Politics — 05 April 2012

New evidence has raised “considerable doubt” over the viability of Australia’s four-hour emergency department wait target for psychiatric patients after one hospital recorded an average ED wait time of almost 18 hours for psychiatric admissions despite there being beds available.

The average ED wait time for individuals requiring admission to the Queen Elizabeth Hospital psychiatric ward was just under 25 hours when there were no vacant beds, researchers from the University of Adelaide observed.

But even when the ward had one empty bed or more the average ED wait time was still significantly longer than the recommended target, clocking in at 17.9 hours, the authors reported in Australasian Psychiatry.

The results raised “considerable doubt about the target being realistic for psychiatric patients”.

The study involving 2,000 people presenting to the ED with a psychiatric problem also found the wait on weekends was significantly longer than weekdays (28.7 hours compared to 20.3 hours) despite no statistically significant difference in the mean number of people presenting with a psychiatric diagnosis on any given day.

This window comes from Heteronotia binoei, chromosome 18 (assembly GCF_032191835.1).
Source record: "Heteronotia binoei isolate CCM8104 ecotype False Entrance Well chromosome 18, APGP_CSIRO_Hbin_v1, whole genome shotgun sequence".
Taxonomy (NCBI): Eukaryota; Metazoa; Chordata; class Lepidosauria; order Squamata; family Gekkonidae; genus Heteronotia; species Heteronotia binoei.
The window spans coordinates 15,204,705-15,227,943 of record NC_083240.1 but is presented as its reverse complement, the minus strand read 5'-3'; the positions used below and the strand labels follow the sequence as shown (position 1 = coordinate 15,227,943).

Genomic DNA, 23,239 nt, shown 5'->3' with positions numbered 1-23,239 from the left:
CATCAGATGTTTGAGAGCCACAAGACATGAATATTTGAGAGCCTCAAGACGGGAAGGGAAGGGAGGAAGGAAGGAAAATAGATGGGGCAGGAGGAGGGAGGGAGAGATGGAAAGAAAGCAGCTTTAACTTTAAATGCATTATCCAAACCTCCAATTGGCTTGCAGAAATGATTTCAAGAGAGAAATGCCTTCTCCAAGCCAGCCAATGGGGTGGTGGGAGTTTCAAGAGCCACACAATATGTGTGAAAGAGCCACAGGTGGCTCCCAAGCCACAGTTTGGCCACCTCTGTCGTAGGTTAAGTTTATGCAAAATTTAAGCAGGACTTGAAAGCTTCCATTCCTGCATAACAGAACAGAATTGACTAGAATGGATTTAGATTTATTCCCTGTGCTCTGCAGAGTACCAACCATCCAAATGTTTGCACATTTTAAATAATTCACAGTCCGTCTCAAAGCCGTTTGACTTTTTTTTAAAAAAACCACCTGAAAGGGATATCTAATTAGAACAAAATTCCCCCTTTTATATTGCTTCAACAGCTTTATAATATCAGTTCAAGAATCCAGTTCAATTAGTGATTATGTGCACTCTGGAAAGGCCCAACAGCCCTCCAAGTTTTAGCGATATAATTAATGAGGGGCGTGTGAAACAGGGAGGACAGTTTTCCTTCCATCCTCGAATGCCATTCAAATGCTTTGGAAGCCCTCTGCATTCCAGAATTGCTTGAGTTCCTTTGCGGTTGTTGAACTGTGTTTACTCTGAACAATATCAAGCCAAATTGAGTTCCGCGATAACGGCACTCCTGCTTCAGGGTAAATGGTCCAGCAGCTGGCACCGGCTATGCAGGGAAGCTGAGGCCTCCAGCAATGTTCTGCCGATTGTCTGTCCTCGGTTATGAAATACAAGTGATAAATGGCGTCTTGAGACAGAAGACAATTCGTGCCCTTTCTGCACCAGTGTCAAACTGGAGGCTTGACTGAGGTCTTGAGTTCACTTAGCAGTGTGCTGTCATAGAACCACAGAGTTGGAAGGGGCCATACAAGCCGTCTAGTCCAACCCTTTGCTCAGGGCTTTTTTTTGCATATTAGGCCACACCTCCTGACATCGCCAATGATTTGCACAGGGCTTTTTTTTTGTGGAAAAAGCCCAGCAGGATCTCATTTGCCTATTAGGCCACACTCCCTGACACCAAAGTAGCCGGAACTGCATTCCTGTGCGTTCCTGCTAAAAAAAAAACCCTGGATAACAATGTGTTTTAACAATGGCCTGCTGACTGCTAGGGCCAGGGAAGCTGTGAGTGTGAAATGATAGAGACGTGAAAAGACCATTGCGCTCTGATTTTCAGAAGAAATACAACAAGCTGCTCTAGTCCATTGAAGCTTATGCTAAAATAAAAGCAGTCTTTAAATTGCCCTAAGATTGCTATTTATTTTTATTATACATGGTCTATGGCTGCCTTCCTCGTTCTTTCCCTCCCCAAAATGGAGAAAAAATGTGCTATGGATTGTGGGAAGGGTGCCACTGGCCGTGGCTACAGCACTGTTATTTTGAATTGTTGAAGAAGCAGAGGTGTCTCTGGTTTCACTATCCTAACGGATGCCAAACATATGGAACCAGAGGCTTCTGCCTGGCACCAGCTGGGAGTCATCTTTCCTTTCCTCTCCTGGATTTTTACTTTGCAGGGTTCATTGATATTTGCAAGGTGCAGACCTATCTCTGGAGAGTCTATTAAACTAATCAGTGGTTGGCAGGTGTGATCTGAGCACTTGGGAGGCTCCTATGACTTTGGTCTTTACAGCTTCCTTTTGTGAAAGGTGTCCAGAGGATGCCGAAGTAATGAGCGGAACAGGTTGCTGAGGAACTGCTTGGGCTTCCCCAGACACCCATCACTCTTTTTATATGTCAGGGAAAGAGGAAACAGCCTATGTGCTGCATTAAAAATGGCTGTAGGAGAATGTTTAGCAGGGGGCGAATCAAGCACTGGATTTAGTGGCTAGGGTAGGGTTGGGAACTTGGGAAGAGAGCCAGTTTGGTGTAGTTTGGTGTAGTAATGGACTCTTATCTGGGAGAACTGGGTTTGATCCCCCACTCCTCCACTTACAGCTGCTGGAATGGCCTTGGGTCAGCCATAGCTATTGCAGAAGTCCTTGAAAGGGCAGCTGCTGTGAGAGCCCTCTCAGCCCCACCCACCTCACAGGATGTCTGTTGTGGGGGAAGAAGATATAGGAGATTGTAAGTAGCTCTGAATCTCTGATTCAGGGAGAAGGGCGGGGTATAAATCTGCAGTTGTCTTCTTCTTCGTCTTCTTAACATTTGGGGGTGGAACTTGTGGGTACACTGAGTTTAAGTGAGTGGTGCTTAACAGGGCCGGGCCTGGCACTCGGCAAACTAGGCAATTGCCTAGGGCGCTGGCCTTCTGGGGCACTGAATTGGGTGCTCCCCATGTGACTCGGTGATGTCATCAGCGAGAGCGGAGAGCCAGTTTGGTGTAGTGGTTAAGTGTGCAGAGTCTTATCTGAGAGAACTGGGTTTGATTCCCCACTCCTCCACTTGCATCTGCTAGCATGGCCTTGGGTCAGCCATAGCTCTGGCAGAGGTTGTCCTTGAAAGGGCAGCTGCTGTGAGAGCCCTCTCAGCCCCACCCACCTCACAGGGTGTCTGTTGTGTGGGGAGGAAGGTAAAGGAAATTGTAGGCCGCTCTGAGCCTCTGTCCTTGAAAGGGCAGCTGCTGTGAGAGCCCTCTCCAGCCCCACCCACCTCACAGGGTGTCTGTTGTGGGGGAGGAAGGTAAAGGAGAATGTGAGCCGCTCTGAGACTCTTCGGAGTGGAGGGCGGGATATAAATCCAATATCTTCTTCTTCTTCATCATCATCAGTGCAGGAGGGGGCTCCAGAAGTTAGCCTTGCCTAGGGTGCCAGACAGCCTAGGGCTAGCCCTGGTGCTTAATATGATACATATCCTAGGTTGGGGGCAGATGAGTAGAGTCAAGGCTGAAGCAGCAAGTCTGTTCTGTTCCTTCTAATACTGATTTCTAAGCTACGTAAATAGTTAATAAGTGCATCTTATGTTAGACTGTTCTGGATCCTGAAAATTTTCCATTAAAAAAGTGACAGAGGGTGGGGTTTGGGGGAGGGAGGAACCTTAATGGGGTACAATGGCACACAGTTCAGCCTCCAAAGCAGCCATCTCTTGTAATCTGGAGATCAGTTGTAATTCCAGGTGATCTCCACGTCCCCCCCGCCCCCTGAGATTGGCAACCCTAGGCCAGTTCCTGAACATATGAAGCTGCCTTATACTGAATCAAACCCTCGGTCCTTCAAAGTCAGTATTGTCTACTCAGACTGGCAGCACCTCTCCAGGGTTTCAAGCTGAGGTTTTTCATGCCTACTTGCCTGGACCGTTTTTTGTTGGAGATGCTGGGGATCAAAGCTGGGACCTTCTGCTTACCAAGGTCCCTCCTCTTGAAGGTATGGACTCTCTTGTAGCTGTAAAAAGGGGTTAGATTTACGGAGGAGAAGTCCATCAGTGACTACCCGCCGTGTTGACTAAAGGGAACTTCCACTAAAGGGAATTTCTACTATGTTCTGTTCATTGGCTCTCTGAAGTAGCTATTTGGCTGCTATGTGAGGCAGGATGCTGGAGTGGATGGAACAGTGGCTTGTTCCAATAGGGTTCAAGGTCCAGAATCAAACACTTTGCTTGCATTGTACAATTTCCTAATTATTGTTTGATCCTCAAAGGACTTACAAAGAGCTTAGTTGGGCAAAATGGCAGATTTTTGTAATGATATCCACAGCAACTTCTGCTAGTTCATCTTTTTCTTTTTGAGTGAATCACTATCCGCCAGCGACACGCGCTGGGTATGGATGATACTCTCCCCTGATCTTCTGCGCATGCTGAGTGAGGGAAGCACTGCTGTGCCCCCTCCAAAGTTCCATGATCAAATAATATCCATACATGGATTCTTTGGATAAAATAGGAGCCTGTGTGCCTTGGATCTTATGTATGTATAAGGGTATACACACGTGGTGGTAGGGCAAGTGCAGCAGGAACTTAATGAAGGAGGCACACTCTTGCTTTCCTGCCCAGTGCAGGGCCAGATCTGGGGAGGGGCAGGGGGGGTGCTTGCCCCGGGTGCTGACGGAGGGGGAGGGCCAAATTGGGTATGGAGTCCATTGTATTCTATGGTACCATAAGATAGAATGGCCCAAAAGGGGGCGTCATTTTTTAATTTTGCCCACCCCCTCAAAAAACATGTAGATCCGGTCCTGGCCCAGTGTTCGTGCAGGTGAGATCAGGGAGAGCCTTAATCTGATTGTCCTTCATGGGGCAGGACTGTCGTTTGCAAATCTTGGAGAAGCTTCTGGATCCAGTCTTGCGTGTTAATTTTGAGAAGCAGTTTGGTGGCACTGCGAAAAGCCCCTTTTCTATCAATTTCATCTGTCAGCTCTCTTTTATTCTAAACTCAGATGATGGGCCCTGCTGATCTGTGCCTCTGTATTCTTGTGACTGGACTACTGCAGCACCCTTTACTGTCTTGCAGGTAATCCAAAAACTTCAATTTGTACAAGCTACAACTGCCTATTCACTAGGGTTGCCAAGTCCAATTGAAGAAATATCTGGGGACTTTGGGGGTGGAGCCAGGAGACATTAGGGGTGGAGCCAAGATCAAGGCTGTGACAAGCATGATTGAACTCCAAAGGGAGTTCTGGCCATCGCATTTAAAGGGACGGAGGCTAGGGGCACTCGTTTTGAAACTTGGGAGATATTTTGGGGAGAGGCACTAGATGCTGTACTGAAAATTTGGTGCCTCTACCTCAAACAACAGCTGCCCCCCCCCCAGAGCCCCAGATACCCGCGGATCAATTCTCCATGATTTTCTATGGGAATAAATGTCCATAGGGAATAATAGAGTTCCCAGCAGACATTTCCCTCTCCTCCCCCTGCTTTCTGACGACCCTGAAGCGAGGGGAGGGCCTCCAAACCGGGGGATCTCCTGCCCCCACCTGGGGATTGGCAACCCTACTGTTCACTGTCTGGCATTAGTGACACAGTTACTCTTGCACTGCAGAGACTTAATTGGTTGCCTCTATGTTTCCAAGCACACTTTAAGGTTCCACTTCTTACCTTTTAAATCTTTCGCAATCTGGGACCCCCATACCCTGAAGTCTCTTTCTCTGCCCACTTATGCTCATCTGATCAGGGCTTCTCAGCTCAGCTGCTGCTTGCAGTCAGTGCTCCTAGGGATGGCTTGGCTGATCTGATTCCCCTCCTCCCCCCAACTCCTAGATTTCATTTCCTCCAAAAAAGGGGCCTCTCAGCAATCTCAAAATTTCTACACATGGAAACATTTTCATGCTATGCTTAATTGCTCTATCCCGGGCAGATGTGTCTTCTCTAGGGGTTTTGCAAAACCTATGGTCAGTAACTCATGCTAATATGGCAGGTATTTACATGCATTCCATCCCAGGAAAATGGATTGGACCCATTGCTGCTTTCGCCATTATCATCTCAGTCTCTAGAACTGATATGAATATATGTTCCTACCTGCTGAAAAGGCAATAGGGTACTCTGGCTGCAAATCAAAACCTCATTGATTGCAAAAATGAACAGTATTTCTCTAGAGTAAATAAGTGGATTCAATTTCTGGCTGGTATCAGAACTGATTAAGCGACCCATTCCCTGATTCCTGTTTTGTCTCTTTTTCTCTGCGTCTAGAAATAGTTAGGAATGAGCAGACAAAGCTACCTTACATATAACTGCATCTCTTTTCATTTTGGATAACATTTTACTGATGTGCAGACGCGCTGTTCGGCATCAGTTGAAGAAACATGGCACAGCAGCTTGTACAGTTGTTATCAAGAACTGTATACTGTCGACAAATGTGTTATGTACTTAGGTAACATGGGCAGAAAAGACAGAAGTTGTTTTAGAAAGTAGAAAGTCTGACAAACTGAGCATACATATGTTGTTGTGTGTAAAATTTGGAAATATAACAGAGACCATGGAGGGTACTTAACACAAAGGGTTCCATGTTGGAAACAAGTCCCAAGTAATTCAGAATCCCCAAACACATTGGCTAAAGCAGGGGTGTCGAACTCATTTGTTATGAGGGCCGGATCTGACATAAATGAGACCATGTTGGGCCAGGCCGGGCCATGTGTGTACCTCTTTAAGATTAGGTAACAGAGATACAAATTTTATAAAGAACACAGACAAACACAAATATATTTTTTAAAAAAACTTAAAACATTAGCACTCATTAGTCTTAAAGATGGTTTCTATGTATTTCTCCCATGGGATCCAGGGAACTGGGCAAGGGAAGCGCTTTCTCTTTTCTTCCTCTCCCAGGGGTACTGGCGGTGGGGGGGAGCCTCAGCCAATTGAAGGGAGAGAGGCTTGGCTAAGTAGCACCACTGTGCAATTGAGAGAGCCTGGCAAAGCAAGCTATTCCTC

But far fewer discharges from the psychiatric unit were carried out on weekends, and a significant inverse correlation was found between times spent in the ED and the number of discharges per day from the ward, leading the authors to conclude the significantly longer wait times in ED on weekends was due to fewer discharges from the psychiatric ward on these days.

The authors suggested the reluctance to discharge patients on the weekends was most likely due to the patients’ and family preferences, support services not being readily accessed on the weekends and working preferences of the treatment teams.

The authors suggested even modest increases in services provided on weekends could lead to substantial increases in hospital care.

“Careful consideration should be given to developing strategies that enable discharge of patients over the weekend, given the adverse consequences associated with access block and crowding
in the ED,” they recommended.

Australasian Psychiatry March 2012, DOI: 10.1177/1039856211432458
As first apppeared in Psychiatry Update


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